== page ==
that don't target specific skills development.
<Birmingham>  Can you elaborate on temporal problems?
<Gail Whitelaw>  Temporal problems are kids that have difficulty with determining timing issues
          of the audiotory system--SLPs might think of sequencing in the big picutre but
          audiologists look at a more foundational skills with Pitch or Duration pattern testing
          and gap detection.
<Gail Whitelaw>  One of the big questions in our place is to determine which kids might be most
          appropriate for Fast ForWord.
<Birmingham>  Do you work with Fast Forword?
<Gail Whitelaw>  Yes, we use fast forword in our clinic...it's administered by one of our SLP's
          however I have a role in candidacy decisions.
<Gail Whitelaw>  Fast ForWord is designed as a program that addresses some temporal issues
<Birmingham>  What other methods do you use other than Fast ForWord?
<Gail Whitelaw>  We use a number of methods including Earobics and a program that teaches
          learning skills which we have developed called CLASS. In addition, we do work on
          specific skills such as noise desensitization (for kids with issues) of listening in
          noisy environments or those with difficulty with hyperacusis.
<Birmingham>  What would you recommend for a child with an ear advantage?
<Gail Whitelaw>  Depends--ear advantages are normal developmentally,
<Gail Whitelaw>  however, if a child has difficulty with dichotic listening and they have
          signficant discrepancy between the two ears, we may look at the poorer ear and address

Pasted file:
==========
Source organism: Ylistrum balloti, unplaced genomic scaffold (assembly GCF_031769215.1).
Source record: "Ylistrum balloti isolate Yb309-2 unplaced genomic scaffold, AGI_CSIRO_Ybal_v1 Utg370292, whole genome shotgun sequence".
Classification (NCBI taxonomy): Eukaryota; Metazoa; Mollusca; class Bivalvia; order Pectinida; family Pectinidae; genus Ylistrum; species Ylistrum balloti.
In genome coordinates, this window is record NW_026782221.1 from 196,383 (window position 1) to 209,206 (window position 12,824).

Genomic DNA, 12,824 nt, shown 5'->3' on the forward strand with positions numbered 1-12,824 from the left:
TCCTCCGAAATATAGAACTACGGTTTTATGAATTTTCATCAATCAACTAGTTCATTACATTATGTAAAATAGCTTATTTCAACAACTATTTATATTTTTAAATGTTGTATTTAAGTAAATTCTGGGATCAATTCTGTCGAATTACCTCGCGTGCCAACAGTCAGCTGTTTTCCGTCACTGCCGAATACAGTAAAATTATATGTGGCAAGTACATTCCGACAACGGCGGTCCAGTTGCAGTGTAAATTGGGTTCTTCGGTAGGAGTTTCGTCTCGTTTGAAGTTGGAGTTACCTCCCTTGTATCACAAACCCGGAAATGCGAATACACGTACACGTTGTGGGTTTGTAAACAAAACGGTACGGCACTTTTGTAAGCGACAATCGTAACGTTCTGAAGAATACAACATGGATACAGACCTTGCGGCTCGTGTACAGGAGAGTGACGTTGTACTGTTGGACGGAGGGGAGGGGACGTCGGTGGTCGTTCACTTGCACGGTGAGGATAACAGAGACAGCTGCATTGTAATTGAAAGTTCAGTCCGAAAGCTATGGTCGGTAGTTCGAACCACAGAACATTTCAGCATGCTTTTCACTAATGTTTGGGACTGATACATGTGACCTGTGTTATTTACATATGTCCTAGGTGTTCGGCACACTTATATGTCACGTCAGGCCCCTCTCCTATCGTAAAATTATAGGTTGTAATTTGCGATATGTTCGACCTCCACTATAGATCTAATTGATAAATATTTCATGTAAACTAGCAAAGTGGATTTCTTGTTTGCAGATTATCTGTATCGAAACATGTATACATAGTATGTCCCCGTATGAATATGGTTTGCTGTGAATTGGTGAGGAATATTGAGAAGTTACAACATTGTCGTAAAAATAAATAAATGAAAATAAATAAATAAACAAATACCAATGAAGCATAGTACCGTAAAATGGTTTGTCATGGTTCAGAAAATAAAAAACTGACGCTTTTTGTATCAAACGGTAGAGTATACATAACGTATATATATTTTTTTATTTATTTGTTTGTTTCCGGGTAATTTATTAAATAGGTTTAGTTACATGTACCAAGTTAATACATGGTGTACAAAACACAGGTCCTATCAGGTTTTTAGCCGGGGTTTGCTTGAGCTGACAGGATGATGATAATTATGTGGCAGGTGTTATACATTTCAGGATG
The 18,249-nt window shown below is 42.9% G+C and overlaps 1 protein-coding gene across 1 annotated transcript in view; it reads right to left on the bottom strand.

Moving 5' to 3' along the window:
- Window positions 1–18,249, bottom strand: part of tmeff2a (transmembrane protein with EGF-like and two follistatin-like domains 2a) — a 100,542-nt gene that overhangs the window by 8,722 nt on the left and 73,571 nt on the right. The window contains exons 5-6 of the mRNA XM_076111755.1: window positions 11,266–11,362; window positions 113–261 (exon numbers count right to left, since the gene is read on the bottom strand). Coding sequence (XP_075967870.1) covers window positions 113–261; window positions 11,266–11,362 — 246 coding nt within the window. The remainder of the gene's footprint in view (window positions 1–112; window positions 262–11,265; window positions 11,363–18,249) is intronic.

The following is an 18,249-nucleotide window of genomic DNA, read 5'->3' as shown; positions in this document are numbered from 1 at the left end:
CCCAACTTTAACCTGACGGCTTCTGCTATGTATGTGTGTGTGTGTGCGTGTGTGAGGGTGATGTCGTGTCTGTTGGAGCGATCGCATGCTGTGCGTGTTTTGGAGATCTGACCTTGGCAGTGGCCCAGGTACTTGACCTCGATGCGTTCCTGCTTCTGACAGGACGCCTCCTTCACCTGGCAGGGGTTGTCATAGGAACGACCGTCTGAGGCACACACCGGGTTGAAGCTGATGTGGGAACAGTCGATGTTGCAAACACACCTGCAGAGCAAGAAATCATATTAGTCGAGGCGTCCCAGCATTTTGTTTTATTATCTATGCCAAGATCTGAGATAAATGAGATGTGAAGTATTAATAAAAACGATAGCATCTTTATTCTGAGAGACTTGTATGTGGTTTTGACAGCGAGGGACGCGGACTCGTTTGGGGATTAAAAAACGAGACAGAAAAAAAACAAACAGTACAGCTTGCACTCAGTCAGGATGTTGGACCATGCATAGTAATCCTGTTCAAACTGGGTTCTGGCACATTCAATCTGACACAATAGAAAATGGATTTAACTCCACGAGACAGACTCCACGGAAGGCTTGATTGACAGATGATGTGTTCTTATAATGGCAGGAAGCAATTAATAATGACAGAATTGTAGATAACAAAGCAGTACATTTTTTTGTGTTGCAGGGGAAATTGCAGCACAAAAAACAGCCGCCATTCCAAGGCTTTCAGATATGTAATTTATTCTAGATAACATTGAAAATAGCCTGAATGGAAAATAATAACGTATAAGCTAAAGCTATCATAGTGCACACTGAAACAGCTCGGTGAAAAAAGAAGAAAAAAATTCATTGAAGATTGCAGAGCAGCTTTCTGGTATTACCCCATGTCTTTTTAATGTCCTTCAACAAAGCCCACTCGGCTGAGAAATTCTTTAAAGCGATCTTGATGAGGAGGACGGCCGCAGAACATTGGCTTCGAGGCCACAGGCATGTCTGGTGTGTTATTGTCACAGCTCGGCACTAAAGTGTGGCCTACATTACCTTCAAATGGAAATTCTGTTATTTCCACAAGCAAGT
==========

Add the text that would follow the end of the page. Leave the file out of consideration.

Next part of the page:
some speech-in-noise issues.
<Gail Whitelaw>  Also, there are alot of folks who address ear advantages with some different
          types of things (e.g. switching the phase of headphones on an FM, etc.) but those
          haven't been proven to work. Building dichotic listening skills certainly helps with
          reducdancy  predictability.
<Birmingham>  So in a school setting, I am interested in specific therapy techniques I can use
          to improve these kids ABILITIES. Any suggestions?
<Gail Whitelaw>  Well....first it depends on what skills you want to work on. Musiek and Shochat
          have a number of programs that address temporal aspects and work very effectively to
          build that skill. In addition, FFW works well for that.
<Birmingham>  From Musiek and Shochat- are they computer programs?
<Gail Whitelaw>  No--they have published research on their program, but I don't have the
          reference here by my computer tonight...however, if you e-mail me, I can provide it to you.
<Birmingham>  yes, I would be interested.
<Gail Whitelaw>  If you are trying to build issues in competing noise, desensitization techniques